Synergy

AAA

DEFINITION of 'Synergy'

The concept that the value and performance of two companies combined will be greater than the sum of the separate individual parts. Synergy is a term that is most commonly used in the context of mergers and acquisitions. Synergy, or the potential financial benefit achieved through the combining of companies, is often a driving force behind a merger. Shareholders will benefit if a company's post-merger share price increases due to the synergistic effect of the deal. The expected synergy achieved through the merger can be attributed to various factors, such as increased revenues, combined talent and technology, or cost reduction.

INVESTOPEDIA EXPLAINS 'Synergy'

Mergers and acquisitions are made with the goal of improving the company's financial performance for the shareholders. Two businesses can merge to form one company that is capable of producing more revenue than either could have been able to independently, or to create one company that is able to eliminate or streamline redundant processes, resulting in significant cost reduction. Because of this principle, the potential synergy is examined during the merger and acquisition process. If two companies can merge to create greater efficiency or scale, the result is what is sometimes referred to as a synergy merge.

For example, when the Proctor & Gamble Company acquired Gillette in 2005, a P&G news release cited that "The increases to the company's growth objectives are driven by the identified synergy opportunities from the P&G/Gillette combination. The company continues to expect cost synergies of approximately $1 to $1.2 billion…and an increase in the annual sales run-rate of about $750 million by 2008." In the same press release, then P&G chairman, president and chief executive A.G. Lafley stated, "…We are both industry leaders on our own, and we will be even stronger and even better together." This is the idea behind synergy - that by combining two companies the financial results are greater than what either could have achieved alone.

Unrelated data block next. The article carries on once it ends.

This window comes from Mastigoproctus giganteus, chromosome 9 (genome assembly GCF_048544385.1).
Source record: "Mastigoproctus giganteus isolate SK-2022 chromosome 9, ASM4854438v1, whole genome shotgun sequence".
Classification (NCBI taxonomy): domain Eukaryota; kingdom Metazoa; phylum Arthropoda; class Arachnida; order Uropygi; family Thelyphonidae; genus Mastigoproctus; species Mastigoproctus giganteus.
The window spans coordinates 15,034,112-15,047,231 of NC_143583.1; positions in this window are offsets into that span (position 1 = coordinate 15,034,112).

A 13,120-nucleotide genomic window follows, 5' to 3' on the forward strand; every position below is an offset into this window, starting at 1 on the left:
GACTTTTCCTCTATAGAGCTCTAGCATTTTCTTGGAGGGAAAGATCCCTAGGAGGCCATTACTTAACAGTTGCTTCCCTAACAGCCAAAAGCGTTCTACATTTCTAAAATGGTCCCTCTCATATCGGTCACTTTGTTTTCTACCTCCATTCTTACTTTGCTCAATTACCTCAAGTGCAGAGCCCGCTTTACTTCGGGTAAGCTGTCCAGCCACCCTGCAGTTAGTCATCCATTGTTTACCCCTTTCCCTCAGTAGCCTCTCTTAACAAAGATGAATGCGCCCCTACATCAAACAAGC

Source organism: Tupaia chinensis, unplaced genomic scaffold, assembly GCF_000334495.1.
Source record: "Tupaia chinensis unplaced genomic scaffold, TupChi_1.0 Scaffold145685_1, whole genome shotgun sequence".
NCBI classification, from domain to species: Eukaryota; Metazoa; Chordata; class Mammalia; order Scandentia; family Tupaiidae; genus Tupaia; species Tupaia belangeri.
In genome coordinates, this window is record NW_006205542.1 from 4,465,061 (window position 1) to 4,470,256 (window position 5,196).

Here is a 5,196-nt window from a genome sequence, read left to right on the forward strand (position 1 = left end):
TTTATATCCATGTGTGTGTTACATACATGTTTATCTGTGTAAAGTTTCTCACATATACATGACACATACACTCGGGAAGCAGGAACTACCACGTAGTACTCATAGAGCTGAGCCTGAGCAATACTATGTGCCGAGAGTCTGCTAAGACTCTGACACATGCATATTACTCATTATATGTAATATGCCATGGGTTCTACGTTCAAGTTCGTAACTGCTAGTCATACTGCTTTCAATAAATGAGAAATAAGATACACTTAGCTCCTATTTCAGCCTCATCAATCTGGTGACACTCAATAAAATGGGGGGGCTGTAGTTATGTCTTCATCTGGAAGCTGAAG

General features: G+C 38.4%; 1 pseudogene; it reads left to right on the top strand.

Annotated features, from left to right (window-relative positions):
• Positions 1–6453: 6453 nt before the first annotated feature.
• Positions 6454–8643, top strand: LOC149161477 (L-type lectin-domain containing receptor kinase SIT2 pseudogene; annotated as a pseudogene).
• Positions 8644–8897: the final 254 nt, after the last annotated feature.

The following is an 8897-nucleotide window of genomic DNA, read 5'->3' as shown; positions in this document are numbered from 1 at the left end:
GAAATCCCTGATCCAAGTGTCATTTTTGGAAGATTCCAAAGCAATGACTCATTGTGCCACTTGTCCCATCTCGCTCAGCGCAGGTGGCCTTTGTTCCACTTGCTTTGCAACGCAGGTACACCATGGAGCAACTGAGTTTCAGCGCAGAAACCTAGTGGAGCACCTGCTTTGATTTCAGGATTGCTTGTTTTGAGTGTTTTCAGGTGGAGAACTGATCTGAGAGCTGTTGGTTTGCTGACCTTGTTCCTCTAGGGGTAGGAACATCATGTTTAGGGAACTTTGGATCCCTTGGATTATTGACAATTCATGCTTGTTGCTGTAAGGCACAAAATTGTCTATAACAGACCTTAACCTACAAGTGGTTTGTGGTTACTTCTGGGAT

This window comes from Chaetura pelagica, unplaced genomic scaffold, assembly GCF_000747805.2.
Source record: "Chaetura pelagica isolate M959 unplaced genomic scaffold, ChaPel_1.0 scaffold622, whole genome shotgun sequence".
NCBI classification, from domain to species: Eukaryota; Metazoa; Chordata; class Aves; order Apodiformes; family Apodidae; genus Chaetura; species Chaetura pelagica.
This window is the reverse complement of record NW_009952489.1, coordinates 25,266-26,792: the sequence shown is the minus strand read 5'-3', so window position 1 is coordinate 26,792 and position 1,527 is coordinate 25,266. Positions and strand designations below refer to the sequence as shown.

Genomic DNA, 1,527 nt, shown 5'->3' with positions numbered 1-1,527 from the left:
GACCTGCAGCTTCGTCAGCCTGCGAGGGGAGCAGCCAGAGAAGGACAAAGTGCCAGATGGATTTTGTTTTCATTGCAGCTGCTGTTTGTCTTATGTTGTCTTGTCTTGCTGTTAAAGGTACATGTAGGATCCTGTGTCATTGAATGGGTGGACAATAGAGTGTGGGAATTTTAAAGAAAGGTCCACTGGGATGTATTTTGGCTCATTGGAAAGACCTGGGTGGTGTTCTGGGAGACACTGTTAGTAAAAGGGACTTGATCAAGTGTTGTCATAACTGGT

RELATED TERMS
  1. Acquisition

    A corporate action in which a company buys most, if not all, ...
  2. Takeover

    A corporate action where an acquiring company makes a bid for ...
  3. Strategic Buyer

    A type of buyer in an acquisition that has a specific reason ...
  4. Congeneric Merger

    A type of merger where two companies are in the same or related ...
  5. Conglomerate

    A corporation that is made up of a number of different, seemingly ...
  6. Merger

    The combining of two or more companies, generally by offering ...
Related Articles
  1. Fundamental Analysis

    Mergers And Acquisitions: Understanding Takeovers

    In the dramatic world of M&As, battleground terms meld with bizarre metaphors to form the language of the game.
  2. Investing Basics

    Conglomerates: Cash Cows Or Corporate Chaos?

    Huge companies may not be as infallible as previously assumed. Find out why bigger isn't always better.
  3. Options & Futures

    Pinpoint Takeovers First

    Use these seven steps to discover a takeover before the rest of the market catches on.
  4. Options & Futures

    What Makes An M&A Deal Work?

    Do you know why companies merge? Here we'll take a look at three successful company acquisitions and why they succeeded.
  5. Entrepreneurship

    Biggest Merger and Acquisition Disasters

    Find out which companies collapsed after merging.
  6. Investing

    What is a pure play?

    A pure play is a company that invests its resources in only one line of business. As such, this type of stock has a performance that correlates highly to the performance of the stock's particular ...
  7. Investing

    Why do companies merge with or acquire other companies?

    Some of the reasons for mergers and acquisitions (M&A) include:1. Synergy: The most used word in M&A is synergy, which is the idea that by combining business activities, performance will ...
  8. Stock Analysis

    Breaking Down the Halliburton Baker Hughes Deal

    Halliburton is using a downturn to get bigger and stronger in the long term, and the company is getting Baker Hughes at a reasonable price as a result.
  9. Brokers

    Key Differences Between M&A Advisors And Business Brokers

    For a buy, sale or partnership for one's business, one needs brokers and advisors to proceed ahead. Here are the key differences between business brokers and M&A advisors.
  10. Trading Strategies

    Selecting Mergers & Acquisitions Advisories For Small Businesses

    Mergers and acquisitions advisories aren't just for big players. Many advisory firms cater to small and medium businesses.

You May Also Like

Hot Definitions
  1. Christmas Island Dollar

    The former currency of Christmas Island, an Australian island in the Indian Ocean that was discovered on December 25, 1643. ...
  2. Santa Claus Rally

    A surge in the price of stocks that often occurs in the week between Christmas and New Year's Day. There are numerous explanations ...
  3. Commodity

    1. A basic good used in commerce that is interchangeable with other commodities of the same type. Commodities are most often ...
  4. Deferred Revenue

    Advance payments or unearned revenue, recorded on the recipient's balance sheet as a liability, until the services have been ...
  5. Multinational Corporation - MNC

    A corporation that has its facilities and other assets in at least one country other than its home country. Such companies ...
  6. SWOT Analysis

    A tool that identifies the strengths, weaknesses, opportunities and threats of an organization. Specifically, SWOT is a basic, ...
Trading Center